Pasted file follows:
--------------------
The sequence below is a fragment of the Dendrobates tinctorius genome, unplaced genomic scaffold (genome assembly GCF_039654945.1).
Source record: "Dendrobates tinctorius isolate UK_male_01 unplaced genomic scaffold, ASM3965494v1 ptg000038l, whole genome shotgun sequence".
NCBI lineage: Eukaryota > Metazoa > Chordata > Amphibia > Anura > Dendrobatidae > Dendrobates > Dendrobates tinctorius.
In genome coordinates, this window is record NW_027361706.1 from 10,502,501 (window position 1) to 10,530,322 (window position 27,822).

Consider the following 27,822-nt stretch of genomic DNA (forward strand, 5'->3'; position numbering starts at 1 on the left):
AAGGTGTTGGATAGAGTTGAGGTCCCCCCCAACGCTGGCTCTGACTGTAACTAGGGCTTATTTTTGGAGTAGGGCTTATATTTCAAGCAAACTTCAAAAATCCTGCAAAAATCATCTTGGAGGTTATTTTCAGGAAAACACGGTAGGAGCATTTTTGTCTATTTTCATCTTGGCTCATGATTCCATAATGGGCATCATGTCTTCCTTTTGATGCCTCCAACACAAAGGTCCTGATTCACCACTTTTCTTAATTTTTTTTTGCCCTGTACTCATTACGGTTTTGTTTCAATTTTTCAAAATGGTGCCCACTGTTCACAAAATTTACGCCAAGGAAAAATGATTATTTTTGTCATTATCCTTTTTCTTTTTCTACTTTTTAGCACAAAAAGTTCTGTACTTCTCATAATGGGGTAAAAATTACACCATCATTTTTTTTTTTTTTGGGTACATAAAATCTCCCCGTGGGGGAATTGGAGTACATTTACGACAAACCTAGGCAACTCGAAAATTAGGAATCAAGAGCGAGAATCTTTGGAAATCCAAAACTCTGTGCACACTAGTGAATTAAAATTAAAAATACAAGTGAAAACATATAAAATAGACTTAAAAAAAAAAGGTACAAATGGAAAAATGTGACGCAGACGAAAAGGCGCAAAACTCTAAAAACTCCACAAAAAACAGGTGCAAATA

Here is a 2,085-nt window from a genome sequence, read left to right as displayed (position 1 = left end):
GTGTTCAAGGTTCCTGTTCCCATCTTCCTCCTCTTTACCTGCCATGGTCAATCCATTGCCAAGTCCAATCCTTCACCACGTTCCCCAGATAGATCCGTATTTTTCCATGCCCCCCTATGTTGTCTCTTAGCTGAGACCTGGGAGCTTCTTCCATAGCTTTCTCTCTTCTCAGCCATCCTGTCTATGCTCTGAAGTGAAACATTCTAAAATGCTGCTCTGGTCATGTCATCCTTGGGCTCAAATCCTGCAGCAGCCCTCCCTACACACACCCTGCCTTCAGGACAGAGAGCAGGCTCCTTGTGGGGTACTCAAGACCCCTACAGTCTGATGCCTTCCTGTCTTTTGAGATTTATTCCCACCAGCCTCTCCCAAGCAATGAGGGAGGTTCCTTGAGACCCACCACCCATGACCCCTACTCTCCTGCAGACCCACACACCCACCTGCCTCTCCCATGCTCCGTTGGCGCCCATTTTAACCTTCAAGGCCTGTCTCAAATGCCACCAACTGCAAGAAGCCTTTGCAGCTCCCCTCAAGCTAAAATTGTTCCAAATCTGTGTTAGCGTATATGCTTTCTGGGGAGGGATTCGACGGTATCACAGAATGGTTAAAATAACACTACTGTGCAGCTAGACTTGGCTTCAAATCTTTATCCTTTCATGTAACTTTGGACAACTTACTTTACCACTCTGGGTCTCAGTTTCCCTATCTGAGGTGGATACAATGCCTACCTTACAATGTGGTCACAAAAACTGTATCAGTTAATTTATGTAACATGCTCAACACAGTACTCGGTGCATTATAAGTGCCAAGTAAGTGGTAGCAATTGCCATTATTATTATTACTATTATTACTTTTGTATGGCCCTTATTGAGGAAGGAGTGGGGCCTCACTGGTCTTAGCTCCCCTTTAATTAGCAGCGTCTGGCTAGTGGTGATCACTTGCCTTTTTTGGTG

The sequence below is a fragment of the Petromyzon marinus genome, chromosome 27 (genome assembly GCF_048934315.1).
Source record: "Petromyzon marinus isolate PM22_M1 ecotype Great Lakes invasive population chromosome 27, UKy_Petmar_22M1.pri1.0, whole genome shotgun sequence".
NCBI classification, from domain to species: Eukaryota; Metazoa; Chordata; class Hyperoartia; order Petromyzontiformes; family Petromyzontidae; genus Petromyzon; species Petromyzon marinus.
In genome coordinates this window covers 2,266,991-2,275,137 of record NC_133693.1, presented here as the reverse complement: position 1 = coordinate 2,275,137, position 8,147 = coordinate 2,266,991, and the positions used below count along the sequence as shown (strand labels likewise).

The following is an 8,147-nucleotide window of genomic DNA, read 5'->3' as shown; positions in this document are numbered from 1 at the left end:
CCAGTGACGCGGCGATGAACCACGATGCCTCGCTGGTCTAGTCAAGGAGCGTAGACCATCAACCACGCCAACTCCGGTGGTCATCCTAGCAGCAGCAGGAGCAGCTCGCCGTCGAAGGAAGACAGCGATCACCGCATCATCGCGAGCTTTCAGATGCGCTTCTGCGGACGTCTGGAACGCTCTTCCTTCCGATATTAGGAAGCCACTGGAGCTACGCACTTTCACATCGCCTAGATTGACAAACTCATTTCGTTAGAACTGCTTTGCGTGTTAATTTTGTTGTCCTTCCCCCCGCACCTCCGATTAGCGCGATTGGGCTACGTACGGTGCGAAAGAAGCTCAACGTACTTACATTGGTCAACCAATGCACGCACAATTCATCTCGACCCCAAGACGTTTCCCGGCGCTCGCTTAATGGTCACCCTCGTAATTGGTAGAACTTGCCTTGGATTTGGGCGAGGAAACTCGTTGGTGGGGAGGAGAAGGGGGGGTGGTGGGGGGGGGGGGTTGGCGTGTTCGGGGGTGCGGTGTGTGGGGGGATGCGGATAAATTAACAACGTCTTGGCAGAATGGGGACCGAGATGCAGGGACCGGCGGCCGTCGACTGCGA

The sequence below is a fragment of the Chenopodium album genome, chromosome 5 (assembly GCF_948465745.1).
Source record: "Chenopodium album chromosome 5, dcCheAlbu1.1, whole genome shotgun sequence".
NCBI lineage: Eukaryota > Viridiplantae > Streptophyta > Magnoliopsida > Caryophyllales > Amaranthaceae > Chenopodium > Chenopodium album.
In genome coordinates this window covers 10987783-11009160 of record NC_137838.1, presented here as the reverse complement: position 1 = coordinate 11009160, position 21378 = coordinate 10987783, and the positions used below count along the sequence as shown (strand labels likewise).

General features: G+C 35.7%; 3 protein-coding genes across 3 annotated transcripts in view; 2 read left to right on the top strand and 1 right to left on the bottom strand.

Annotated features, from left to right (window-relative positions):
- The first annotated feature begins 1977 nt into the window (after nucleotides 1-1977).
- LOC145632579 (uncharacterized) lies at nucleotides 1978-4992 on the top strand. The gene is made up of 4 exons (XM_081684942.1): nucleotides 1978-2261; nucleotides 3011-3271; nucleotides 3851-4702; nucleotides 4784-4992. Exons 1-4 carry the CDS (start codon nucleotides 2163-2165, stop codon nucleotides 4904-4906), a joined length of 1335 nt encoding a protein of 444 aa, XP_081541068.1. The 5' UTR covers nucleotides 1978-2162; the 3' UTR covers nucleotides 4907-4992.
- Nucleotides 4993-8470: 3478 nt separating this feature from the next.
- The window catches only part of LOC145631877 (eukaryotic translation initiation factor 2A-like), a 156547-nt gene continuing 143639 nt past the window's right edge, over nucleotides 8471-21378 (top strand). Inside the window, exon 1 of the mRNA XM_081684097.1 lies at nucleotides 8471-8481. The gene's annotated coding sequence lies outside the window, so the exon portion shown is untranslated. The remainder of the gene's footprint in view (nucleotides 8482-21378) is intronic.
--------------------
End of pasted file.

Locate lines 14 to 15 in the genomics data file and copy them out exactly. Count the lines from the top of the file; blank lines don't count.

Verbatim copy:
CCAGTGACGCGGCGATGAACCACGATGCCTCGCTGGTCTAGTCAAGGAGCGTAGACCATCAACCACGCCAACTCCGGTGGTCATCCTAGCAGCAGCAGGAGCAGCTCGCCGTCGAAGGAAGACAGCGATCACCGCATCATCGCGAGCTTTCAGATGCGCTTCTGCGGACGTCTGGAACGCTCTTCCTTCCGATATTAGGAAGCCACTGGAGCTACGCACTTTCACATCGCCTAGATTGACAAACTCATTTCGTTAGAACTGCTTTGCGTGTTAATTTTGTTGTCCTTCCCCCCGCACCTCCGATTAGCGCGATTGGGCTACGTACGGTGCGAAAGAAGCTCAACGTACTTACATTGGTCAACCAATGCACGCACAATTCATCTCGACCCCAAGACGTTTCCCGGCGCTCGCTTAATGGTCACCCTCGTAATTGGTAGAACTTGCCTTGGATTTGGGCGAGGAAACTCGTTGGTGGGGAGGAGAAGGGGGGGTGGTGGGGGGGGGGGGTTGGCGTGTTCGGGGGTGCGGTGTGTGGGGGGATGCGGATAAATTAACAACGTCTTGGCAGAATGGGGACCGAGATGCAGGGACCGGCGGCCGTCGACTGCGA

The sequence below is a fragment of the Chenopodium album genome, chromosome 5 (assembly GCF_948465745.1).